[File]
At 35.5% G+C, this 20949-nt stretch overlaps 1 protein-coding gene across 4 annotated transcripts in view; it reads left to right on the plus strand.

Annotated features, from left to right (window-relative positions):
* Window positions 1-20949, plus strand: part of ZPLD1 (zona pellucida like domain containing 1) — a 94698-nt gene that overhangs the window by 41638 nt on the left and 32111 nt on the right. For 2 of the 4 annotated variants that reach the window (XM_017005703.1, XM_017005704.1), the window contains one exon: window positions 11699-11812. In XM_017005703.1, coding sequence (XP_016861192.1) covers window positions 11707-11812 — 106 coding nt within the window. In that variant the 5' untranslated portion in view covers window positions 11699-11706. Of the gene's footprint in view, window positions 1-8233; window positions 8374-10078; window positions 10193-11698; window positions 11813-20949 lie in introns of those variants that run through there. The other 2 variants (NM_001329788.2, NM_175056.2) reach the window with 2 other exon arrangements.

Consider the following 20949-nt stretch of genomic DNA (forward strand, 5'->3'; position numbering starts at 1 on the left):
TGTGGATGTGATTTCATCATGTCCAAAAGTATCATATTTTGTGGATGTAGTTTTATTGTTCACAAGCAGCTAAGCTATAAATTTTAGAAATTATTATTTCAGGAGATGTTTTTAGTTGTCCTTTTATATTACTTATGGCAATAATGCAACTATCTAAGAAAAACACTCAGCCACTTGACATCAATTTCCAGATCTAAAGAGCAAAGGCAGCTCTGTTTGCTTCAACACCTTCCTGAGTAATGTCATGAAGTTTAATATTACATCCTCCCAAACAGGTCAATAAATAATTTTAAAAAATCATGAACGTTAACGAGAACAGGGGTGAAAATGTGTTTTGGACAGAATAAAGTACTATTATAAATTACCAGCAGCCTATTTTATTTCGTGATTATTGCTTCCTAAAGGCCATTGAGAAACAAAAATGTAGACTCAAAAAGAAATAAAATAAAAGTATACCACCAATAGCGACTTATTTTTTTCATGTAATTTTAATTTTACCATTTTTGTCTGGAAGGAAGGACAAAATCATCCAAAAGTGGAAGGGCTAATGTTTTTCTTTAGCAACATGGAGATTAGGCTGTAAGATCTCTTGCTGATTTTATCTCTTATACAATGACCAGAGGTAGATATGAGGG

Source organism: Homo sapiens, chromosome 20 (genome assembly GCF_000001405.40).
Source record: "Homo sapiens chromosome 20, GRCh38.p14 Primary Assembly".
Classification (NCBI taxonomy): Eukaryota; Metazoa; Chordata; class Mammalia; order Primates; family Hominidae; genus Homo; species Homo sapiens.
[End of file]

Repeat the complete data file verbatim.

At 35.5% G+C, this 20949-nt stretch overlaps 1 protein-coding gene across 4 annotated transcripts in view; it reads left to right on the plus strand.

Annotated features, from left to right (window-relative positions):
* Window positions 1-20949, plus strand: part of ZPLD1 (zona pellucida like domain containing 1) — a 94698-nt gene that overhangs the window by 41638 nt on the left and 32111 nt on the right. For 2 of the 4 annotated variants that reach the window (XM_017005703.1, XM_017005704.1), the window contains one exon: window positions 11699-11812. In XM_017005703.1, coding sequence (XP_016861192.1) covers window positions 11707-11812 — 106 coding nt within the window. In that variant the 5' untranslated portion in view covers window positions 11699-11706. Of the gene's footprint in view, window positions 1-8233; window positions 8374-10078; window positions 10193-11698; window positions 11813-20949 lie in introns of those variants that run through there. The other 2 variants (NM_001329788.2, NM_175056.2) reach the window with 2 other exon arrangements.

Consider the following 20949-nt stretch of genomic DNA (forward strand, 5'->3'; position numbering starts at 1 on the left):
TGTGGATGTGATTTCATCATGTCCAAAAGTATCATATTTTGTGGATGTAGTTTTATTGTTCACAAGCAGCTAAGCTATAAATTTTAGAAATTATTATTTCAGGAGATGTTTTTAGTTGTCCTTTTATATTACTTATGGCAATAATGCAACTATCTAAGAAAAACACTCAGCCACTTGACATCAATTTCCAGATCTAAAGAGCAAAGGCAGCTCTGTTTGCTTCAACACCTTCCTGAGTAATGTCATGAAGTTTAATATTACATCCTCCCAAACAGGTCAATAAATAATTTTAAAAAATCATGAACGTTAACGAGAACAGGGGTGAAAATGTGTTTTGGACAGAATAAAGTACTATTATAAATTACCAGCAGCCTATTTTATTTCGTGATTATTGCTTCCTAAAGGCCATTGAGAAACAAAAATGTAGACTCAAAAAGAAATAAAATAAAAGTATACCACCAATAGCGACTTATTTTTTTCATGTAATTTTAATTTTACCATTTTTGTCTGGAAGGAAGGACAAAATCATCCAAAAGTGGAAGGGCTAATGTTTTTCTTTAGCAACATGGAGATTAGGCTGTAAGATCTCTTGCTGATTTTATCTCTTATACAATGACCAGAGGTAGATATGAGGG

Source organism: Homo sapiens, chromosome 20 (genome assembly GCF_000001405.40).
Source record: "Homo sapiens chromosome 20, GRCh38.p14 Primary Assembly".
Classification (NCBI taxonomy): Eukaryota; Metazoa; Chordata; class Mammalia; order Primates; family Hominidae; genus Homo; species Homo sapiens.